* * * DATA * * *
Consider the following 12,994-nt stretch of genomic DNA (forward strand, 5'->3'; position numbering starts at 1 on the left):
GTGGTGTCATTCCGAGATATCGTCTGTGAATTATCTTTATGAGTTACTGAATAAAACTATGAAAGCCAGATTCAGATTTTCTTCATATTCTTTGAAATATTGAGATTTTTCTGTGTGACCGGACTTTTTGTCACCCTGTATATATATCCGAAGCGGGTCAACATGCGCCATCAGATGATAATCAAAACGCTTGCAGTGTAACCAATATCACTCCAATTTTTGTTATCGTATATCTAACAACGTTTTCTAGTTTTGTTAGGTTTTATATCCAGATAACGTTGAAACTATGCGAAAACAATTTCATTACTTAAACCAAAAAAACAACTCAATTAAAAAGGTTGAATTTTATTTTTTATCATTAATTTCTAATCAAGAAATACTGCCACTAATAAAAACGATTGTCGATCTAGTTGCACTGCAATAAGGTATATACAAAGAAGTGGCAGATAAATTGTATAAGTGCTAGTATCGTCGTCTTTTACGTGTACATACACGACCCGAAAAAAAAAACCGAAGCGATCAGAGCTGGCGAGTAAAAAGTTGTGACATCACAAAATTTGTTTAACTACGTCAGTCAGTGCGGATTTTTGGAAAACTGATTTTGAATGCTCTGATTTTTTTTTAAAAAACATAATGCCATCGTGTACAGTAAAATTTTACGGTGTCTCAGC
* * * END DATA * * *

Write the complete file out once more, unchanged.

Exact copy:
Consider the following 12,994-nt stretch of genomic DNA (forward strand, 5'->3'; position numbering starts at 1 on the left):
GTGGTGTCATTCCGAGATATCGTCTGTGAATTATCTTTATGAGTTACTGAATAAAACTATGAAAGCCAGATTCAGATTTTCTTCATATTCTTTGAAATATTGAGATTTTTCTGTGTGACCGGACTTTTTGTCACCCTGTATATATATCCGAAGCGGGTCAACATGCGCCATCAGATGATAATCAAAACGCTTGCAGTGTAACCAATATCACTCCAATTTTTGTTATCGTATATCTAACAACGTTTTCTAGTTTTGTTAGGTTTTATATCCAGATAACGTTGAAACTATGCGAAAACAATTTCATTACTTAAACCAAAAAAACAACTCAATTAAAAAGGTTGAATTTTATTTTTTATCATTAATTTCTAATCAAGAAATACTGCCACTAATAAAAACGATTGTCGATCTAGTTGCACTGCAATAAGGTATATACAAAGAAGTGGCAGATAAATTGTATAAGTGCTAGTATCGTCGTCTTTTACGTGTACATACACGACCCGAAAAAAAAAACCGAAGCGATCAGAGCTGGCGAGTAAAAAGTTGTGACATCACAAAATTTGTTTAACTACGTCAGTCAGTGCGGATTTTTGGAAAACTGATTTTGAATGCTCTGATTTTTTTTTAAAAAACATAATGCCATCGTGTACAGTAAAATTTTACGGTGTCTCAGC